Robert Burns is Scotland’s poet of Hogmanay, New Year’s Eve. We’ve all heard, and probably sung, his ‘Auld Lang Syne’ over the years, but recently I came across this song which is full of hope, comfort and joy. Enjoy the song and Happy New Year! May it be full of happiness, friendship and peace and monie a canty day.
Will & Co.
John Anderson my jo.
John Anderson my jo, John, my dear
When we were first acquent, acquainted
Your locks were like the raven,
Your bonny brow was brent; smooth
But now your brow is beld, John, bald
Your locks are like the snaw,
but blessings on your frosty pow, head
John Anderson, my jo!
John Anderson my jo, John,
We clamb the hill thegither, together
And monie a canty day, John, cheerful
We've had wi' ane anither;
Now we maun totter down, John, must
And hand in hand we'll go,
And sleep thegither at the foot,
John Anderson, my jo!
It is a sobering reflection that opinion divides over whether the carpet bombing of German cities was morally right or even effective, but the young men of bomber command were people of great courage who knew they had every chance of not getting home alive. 55,573 lost their lives, including Henry Allen Litherland of Manchester. Casualties in Bomber Command were the highest of any branch of the British armed forces during the Second World War, and the life expectancy of bomber crews was appallingly short. Their wives and families were also painfully aware of the risks.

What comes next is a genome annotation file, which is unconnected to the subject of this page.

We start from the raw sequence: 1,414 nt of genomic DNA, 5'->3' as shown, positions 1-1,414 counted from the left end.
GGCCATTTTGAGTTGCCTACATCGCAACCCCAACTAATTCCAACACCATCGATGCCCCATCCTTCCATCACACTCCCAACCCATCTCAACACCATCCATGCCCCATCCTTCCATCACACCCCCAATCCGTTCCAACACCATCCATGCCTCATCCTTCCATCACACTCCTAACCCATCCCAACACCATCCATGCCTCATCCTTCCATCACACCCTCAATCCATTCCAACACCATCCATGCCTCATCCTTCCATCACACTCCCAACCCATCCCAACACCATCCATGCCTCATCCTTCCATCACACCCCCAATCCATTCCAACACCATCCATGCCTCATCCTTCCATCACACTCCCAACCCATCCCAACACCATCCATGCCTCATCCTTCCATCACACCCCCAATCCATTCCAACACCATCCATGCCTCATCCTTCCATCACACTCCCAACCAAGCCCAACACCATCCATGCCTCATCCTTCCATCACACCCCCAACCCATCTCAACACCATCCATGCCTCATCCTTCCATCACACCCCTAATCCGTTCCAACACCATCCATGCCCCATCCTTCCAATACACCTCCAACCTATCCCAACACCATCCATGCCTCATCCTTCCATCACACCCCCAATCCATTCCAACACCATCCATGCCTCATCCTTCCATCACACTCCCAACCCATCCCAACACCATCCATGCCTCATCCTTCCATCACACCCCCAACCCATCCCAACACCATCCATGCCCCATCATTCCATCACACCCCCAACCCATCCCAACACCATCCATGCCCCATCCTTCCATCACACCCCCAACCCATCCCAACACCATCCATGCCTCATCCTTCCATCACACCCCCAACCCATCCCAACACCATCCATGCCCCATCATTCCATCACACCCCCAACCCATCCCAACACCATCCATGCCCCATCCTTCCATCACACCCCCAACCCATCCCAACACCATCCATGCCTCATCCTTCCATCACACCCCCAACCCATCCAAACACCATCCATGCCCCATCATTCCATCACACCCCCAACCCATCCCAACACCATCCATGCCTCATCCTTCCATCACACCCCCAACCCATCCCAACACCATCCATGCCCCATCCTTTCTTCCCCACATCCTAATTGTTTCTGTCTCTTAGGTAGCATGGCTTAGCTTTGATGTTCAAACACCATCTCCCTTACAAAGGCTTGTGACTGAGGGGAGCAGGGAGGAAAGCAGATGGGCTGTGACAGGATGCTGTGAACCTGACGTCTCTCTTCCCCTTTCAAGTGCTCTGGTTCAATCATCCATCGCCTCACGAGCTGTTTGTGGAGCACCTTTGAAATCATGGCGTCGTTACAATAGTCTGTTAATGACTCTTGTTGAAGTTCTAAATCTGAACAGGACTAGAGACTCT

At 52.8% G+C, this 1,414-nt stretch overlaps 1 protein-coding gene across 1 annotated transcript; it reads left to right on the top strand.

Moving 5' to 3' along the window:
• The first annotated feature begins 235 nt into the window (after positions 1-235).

Henry Litherland worked at the John Rylands Library in Manchester city centre until he was called up to serve in the RAF in October 1941. He became a bomber pilot, and was decorated twice for bravery.
He was 22 when shot down near Berlin, where he is buried.
This is an old man’s poem: short and bitter-sweet, but nourishing. I came to it in Jim Cotter’s Etched in Silence collection, Canterbury Press, 2013, which Cotter presents as a pilgrimage through R.S. Thomas’s poems, one for each week of the year. This is allocated to week 45, this second week in November.
I look out over the timeless sea
over the head of one, calendar
to time’s passing, who is now open
at the last month, her hair wintry.
Am I catalyst of her mettle that,
at my approach, her grimace of pain
turns to a smile? What it is saying is:
“Over love’s depths only the surface is wrinkled."